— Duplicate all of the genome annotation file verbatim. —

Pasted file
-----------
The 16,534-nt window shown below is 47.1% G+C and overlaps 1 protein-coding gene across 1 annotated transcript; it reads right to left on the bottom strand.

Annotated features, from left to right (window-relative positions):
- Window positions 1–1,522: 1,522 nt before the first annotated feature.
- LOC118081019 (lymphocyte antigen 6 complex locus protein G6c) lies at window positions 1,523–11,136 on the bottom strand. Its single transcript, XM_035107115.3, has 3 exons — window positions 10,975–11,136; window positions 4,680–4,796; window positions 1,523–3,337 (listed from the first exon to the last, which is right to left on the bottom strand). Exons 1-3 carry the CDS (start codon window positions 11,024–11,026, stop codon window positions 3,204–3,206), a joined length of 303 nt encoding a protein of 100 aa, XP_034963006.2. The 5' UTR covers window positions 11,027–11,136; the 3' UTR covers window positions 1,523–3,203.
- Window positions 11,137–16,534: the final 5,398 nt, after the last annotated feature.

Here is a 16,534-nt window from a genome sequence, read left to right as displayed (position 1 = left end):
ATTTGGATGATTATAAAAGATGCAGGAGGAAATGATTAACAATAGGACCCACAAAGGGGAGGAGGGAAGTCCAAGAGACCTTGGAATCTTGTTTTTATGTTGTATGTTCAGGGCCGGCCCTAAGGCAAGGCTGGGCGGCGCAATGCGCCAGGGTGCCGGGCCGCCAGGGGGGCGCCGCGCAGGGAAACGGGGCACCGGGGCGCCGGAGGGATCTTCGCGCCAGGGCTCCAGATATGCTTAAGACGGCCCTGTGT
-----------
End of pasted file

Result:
The 16,534-nt window shown below is 47.1% G+C and overlaps 1 protein-coding gene across 1 annotated transcript; it reads right to left on the bottom strand.

Annotated features, from left to right (window-relative positions):
- Window positions 1–1,522: 1,522 nt before the first annotated feature.
- LOC118081019 (lymphocyte antigen 6 complex locus protein G6c) lies at window positions 1,523–11,136 on the bottom strand. Its single transcript, XM_035107115.3, has 3 exons — window positions 10,975–11,136; window positions 4,680–4,796; window positions 1,523–3,337 (listed from the first exon to the last, which is right to left on the bottom strand). Exons 1-3 carry the CDS (start codon window positions 11,024–11,026, stop codon window positions 3,204–3,206), a joined length of 303 nt encoding a protein of 100 aa, XP_034963006.2. The 5' UTR covers window positions 11,027–11,136; the 3' UTR covers window positions 1,523–3,203.
- Window positions 11,137–16,534: the final 5,398 nt, after the last annotated feature.

Here is a 16,534-nt window from a genome sequence, read left to right as displayed (position 1 = left end):
ATTTGGATGATTATAAAAGATGCAGGAGGAAATGATTAACAATAGGACCCACAAAGGGGAGGAGGGAAGTCCAAGAGACCTTGGAATCTTGTTTTTATGTTGTATGTTCAGGGCCGGCCCTAAGGCAAGGCTGGGCGGCGCAATGCGCCAGGGTGCCGGGCCGCCAGGGGGGCGCCGCGCAGGGAAACGGGGCACCGGGGCGCCGGAGGGATCTTCGCGCCAGGGCTCCAGATATGCTTAAGACGGCCCTGTGT